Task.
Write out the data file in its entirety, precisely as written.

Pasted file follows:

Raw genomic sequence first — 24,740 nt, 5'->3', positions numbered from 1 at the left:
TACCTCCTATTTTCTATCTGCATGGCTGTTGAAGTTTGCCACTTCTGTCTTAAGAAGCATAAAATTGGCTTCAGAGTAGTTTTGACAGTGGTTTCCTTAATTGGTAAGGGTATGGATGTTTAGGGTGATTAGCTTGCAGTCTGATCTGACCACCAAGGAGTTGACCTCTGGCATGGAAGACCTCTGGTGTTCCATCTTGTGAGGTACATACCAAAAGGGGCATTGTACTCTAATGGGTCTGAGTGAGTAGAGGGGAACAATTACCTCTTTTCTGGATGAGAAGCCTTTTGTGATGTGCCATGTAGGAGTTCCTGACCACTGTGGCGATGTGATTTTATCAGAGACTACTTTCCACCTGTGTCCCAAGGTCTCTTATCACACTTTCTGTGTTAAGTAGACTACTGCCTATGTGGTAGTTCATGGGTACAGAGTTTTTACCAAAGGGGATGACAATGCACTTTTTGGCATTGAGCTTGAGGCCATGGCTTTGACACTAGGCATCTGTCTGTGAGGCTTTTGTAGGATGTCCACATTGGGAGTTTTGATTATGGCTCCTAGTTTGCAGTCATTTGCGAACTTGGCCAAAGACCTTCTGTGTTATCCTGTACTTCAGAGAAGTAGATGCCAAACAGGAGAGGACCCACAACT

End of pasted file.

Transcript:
Raw genomic sequence first — 24,740 nt, 5'->3', positions numbered from 1 at the left:
TACCTCCTATTTTCTATCTGCATGGCTGTTGAAGTTTGCCACTTCTGTCTTAAGAAGCATAAAATTGGCTTCAGAGTAGTTTTGACAGTGGTTTCCTTAATTGGTAAGGGTATGGATGTTTAGGGTGATTAGCTTGCAGTCTGATCTGACCACCAAGGAGTTGACCTCTGGCATGGAAGACCTCTGGTGTTCCATCTTGTGAGGTACATACCAAAAGGGGCATTGTACTCTAATGGGTCTGAGTGAGTAGAGGGGAACAATTACCTCTTTTCTGGATGAGAAGCCTTTTGTGATGTGCCATGTAGGAGTTCCTGACCACTGTGGCGATGTGATTTTATCAGAGACTACTTTCCACCTGTGTCCCAAGGTCTCTTATCACACTTTCTGTGTTAAGTAGACTACTGCCTATGTGGTAGTTCATGGGTACAGAGTTTTTACCAAAGGGGATGACAATGCACTTTTTGGCATTGAGCTTGAGGCCATGGCTTTGACACTAGGCATCTGTCTGTGAGGCTTTTGTAGGATGTCCACATTGGGAGTTTTGATTATGGCTCCTAGTTTGCAGTCATTTGCGAACTTGGCCAAAGACCTTCTGTGTTATCCTGTACTTCAGAGAAGTAGATGCCAAACAGGAGAGGACCCACAACT